Background and scope




Дата канвертавання25.04.2016
Памер13.11 Kb.
The Populus Genome Science Plan

Panel on Genetic Resources

Panel Members: John Davis, Joerg Bohlmann, Stefan Jansson, Les Pearson, Wan Song,

Barb Thomas, Chung-Jui Tsai, and Marc Villar

BACKGROUND AND SCOPE
A major challenge faced by any scientific research community is to efficiently archive and distribute shared resources. The IPGC encourages active distribution of shared genetic resources in order to minimize unnecessary duplication of effort among research groups, thus maximizing the rate at which new discoveries in Populus biology are made.
Herein we define genetic resources broadly to include: information (e.g., genome sequence, EST sequences, genetic maps, physical maps), cloned DNA (e.g., EST collections, large-insert libraries), other molecular reagents (e.g., gene expression arrays, DNA from mapping populations), and germplasm (e.g., naturally occurring or conventionally bred genotypes, transgenic plant material generated through functional genomics experiments).

CURRENT STATE OF THE FIELD
Physical Resources
Financial Resources

SCIENTIFIC OBJECTIVES

The scientific objectives being put forth here will collectively lead the Populus community to develop a shared capacity and resource development related with the following areas:





  1. Development and/or preservation of germplasm, mutant collections, virtual stock centers, pedigrees, cryopreserved stocks, & in situ populations and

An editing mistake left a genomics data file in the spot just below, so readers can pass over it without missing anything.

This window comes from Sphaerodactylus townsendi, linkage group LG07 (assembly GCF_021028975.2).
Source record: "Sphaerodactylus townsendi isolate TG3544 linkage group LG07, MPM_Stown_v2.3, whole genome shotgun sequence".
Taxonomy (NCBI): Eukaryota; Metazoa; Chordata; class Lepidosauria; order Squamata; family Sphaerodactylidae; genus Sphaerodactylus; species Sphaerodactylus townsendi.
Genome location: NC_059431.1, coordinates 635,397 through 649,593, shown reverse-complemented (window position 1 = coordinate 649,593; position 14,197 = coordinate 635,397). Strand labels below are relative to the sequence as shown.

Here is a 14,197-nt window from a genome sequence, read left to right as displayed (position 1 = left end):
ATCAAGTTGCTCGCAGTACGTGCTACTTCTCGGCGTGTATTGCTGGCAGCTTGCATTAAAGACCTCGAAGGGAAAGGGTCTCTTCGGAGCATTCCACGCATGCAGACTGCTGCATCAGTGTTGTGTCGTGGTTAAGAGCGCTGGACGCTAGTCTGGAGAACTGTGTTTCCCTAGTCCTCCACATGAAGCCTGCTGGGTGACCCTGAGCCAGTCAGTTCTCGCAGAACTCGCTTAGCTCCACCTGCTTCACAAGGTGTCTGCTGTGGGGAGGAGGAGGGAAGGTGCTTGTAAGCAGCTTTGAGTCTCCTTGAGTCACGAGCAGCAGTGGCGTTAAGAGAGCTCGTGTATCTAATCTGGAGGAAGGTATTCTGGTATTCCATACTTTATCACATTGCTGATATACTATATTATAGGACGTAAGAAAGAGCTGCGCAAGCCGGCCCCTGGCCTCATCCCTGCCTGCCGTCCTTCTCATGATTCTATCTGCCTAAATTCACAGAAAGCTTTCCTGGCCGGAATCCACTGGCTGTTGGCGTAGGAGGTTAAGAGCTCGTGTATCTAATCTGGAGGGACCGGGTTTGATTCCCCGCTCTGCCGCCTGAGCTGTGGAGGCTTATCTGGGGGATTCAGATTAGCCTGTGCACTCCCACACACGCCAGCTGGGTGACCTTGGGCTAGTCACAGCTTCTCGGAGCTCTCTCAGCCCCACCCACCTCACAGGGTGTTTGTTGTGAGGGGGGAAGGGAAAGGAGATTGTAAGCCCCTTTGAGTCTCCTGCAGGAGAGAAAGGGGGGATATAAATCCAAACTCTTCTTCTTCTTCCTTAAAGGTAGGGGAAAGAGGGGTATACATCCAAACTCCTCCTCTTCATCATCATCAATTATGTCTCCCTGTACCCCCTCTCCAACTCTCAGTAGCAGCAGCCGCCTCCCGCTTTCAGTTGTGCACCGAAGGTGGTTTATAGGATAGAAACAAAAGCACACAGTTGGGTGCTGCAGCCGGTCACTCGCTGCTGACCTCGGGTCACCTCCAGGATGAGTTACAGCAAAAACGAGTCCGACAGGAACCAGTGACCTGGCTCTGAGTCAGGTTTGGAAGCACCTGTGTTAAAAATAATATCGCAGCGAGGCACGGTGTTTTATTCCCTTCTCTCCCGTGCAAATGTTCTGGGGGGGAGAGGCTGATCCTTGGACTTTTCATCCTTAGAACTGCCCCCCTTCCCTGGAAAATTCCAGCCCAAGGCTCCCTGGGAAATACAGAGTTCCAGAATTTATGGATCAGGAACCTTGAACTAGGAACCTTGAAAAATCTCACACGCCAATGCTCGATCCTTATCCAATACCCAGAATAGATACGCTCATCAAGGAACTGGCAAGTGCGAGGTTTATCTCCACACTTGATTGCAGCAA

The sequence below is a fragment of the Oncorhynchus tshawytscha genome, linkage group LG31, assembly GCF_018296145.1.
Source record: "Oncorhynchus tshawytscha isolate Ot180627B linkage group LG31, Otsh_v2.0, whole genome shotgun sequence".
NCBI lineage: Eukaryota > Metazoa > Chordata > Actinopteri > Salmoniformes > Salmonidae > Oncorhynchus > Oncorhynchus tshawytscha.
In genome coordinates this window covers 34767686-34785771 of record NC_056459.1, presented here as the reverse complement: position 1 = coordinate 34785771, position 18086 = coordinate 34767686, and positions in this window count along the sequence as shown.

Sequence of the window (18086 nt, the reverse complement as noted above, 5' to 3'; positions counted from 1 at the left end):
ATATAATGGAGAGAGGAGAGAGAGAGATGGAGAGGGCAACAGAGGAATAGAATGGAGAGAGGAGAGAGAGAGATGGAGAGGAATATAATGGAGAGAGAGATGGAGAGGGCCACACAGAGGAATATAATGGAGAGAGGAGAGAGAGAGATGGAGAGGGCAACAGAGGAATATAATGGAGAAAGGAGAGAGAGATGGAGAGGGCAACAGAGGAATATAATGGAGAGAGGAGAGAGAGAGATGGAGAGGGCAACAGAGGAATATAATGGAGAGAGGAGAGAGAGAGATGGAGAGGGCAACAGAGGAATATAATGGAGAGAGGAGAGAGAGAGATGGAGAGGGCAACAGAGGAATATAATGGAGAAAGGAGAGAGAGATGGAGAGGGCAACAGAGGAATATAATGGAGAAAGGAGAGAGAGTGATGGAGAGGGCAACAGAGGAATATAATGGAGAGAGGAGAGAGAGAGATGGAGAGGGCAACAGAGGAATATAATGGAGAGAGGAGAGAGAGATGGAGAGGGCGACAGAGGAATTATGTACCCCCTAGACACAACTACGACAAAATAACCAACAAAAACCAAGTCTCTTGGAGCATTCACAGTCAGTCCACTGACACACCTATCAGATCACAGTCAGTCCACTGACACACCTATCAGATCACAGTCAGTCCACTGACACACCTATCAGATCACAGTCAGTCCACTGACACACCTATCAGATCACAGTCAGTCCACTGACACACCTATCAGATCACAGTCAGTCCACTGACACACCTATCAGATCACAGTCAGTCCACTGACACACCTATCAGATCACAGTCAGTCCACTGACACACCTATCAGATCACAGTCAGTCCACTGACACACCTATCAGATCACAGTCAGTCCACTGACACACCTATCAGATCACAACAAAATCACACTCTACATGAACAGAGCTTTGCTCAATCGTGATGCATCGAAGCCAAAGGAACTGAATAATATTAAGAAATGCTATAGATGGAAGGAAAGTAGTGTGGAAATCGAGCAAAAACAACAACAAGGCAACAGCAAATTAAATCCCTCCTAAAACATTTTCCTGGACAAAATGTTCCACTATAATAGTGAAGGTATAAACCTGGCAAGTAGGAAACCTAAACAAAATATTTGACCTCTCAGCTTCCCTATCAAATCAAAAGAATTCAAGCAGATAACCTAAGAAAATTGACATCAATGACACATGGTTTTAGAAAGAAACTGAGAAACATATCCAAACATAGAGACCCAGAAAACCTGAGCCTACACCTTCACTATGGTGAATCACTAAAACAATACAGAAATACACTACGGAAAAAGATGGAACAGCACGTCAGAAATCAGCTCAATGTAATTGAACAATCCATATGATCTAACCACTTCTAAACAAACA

1. Repository and/or distribution of BAC libraries, EST libraries, KO/KI & gene trapping resources, etc.



Bioinformatics. The IPGC places high priority on establishing and/or partnering to establish a relational database for Populus molecular genetics that can be supported on a long-term basis. All activities related to the archival and distribution of shared genetic resources must be underpinned by a high quality, robust relational database with a public web browser interface. The database creates a forum for information exchange among community members, and serves as a nucleation point for supporting other community resources including stock centers.

DNA stocks (cDNA and genomic) and other molecular reagents. The IPGC aims to establish two Populus Biological Resource Centers, operated as parallel collections that closely coordinate the collection, maintenance and distribution of DNA stock resources and related molecular reagents. The rationale for centralization is to ensure consistency in material deposition, handling, distribution, and quality. As a general rule, it is expected that one Center will provide services to North America and one Center will provide services to the rest of the world. The primary function of these Centers is to acquire, preserve and distribute DNA stocks and molecular reagents for use by the research community. It is anticipated that these Centers may distribute stocks on a cost-recovery basis. It is also anticipated that at least one, or perhaps both Centers would be housed at institutions where DNA stock resources of other species are collected, maintained and distributed. In other words, the IPGC recognizes the economy of scale that can be accomplished if the Populus community can establish partnerships with existing stock centers, or planned centers that are designed to accommodate multiple species.